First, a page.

“Why, Addie,” pa says, “him and Darl went to make one more load,” (41)…
Jewel’s hat droops limp about his neck, channelling water onto the soaked towsack tied about his shoulders as, ankle-deep in the running ditch, he pries with a slipping two-by-four, with a piece of rotting log for fulcrum, at the axle. Jewel, I say, she is dead, Jewel. Addie Bundren is dead (46).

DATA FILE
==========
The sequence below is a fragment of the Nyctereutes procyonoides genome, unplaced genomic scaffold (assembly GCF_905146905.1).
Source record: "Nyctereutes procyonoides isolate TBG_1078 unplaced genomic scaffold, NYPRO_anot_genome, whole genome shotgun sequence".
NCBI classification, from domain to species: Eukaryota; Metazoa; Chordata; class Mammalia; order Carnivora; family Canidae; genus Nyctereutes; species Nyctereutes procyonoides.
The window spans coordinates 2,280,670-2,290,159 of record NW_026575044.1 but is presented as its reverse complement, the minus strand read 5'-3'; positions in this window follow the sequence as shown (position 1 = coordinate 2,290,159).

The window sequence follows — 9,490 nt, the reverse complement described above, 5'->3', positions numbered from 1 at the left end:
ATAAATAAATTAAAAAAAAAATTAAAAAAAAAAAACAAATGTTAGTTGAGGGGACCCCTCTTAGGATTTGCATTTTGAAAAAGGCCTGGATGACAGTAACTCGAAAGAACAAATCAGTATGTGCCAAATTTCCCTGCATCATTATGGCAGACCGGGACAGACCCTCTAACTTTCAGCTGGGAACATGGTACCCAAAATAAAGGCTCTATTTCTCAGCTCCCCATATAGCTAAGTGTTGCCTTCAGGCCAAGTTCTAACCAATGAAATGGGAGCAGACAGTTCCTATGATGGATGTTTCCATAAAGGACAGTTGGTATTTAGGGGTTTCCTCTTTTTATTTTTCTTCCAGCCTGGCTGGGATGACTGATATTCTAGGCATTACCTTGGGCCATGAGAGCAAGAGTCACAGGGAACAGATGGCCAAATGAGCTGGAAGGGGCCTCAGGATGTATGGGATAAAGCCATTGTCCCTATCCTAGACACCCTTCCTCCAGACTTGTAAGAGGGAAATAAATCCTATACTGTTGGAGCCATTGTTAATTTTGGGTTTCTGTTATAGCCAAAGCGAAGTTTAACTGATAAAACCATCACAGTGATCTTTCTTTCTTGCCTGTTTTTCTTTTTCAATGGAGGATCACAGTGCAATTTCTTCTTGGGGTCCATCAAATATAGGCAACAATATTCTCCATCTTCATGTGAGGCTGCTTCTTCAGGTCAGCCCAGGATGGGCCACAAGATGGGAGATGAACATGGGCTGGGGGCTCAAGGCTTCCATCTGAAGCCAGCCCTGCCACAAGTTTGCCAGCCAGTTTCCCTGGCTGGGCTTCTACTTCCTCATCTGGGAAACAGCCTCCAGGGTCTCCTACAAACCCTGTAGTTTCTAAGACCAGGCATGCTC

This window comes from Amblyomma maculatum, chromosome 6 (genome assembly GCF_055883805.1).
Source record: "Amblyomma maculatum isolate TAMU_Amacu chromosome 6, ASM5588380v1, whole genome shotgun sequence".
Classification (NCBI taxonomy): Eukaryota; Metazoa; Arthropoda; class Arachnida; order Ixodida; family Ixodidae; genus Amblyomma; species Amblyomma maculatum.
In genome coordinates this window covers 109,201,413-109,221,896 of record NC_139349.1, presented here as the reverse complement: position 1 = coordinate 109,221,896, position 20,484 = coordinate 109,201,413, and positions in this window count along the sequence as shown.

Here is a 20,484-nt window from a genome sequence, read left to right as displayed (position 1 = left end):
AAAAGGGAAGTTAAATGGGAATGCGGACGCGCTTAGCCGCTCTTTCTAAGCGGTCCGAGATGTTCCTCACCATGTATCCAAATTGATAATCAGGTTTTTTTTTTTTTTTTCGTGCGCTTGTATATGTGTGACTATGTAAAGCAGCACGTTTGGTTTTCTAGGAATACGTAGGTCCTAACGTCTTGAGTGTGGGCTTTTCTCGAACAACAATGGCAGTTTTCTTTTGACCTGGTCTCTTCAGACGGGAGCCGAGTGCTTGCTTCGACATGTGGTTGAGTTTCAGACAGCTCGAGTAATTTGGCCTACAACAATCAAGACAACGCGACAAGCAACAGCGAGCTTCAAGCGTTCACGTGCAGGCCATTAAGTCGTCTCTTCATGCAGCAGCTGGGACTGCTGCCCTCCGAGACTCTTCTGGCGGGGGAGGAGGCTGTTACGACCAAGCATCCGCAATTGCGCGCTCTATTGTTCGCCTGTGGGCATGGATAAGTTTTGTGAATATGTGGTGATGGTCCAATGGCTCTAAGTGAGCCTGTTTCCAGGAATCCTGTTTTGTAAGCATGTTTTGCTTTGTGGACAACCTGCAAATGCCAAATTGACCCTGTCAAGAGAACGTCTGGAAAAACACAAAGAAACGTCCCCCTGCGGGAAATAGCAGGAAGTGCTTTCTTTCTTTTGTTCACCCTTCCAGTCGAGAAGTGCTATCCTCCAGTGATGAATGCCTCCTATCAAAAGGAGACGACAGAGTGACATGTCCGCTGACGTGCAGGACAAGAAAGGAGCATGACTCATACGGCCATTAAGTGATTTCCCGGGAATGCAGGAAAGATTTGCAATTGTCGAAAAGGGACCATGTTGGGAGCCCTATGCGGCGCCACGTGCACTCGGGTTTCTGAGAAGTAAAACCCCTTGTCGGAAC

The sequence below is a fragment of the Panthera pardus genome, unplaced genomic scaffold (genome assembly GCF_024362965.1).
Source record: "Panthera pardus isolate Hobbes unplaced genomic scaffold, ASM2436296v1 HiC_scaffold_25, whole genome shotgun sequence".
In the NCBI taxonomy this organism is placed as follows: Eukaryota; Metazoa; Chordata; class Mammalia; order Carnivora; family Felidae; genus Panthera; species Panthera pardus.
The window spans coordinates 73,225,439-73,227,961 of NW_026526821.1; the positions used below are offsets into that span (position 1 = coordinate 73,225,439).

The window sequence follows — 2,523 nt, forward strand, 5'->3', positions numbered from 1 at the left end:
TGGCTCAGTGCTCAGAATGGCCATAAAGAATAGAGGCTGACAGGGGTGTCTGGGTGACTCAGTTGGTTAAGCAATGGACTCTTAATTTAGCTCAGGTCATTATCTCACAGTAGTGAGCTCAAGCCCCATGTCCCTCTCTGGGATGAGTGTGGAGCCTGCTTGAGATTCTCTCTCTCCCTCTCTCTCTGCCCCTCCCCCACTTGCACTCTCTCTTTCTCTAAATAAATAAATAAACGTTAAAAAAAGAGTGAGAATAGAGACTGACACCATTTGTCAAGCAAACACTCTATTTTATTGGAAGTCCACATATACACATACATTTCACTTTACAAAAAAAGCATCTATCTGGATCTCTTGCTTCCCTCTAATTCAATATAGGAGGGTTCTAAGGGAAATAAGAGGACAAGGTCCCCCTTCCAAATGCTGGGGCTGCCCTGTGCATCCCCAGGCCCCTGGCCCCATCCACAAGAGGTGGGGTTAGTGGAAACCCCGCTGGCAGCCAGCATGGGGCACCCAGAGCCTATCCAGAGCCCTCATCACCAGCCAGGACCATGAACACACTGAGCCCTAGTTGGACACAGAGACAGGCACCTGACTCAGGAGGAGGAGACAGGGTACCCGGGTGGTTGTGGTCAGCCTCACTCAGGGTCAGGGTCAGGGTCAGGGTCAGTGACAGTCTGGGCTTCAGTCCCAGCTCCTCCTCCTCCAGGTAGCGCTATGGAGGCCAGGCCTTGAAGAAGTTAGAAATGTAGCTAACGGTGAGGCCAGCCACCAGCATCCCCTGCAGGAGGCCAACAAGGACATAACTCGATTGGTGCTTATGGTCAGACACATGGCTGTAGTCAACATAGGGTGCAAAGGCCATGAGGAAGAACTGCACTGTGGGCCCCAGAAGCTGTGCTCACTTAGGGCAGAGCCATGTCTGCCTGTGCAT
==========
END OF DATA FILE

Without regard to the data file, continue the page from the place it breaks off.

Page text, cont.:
Faulkner, William. As I Lay Dying. New York: Modern Library, 2000. p.41-46 Print.
Darl gains omniscient properties after Anse notes that Darl isn’t at the house, but out with Jewel. It is peculiar that Darl recounted events he was not present for in a normal narrative style, yet his telling Jewel that Addie was dead was told in italics, as if he wasn’t actually present for that.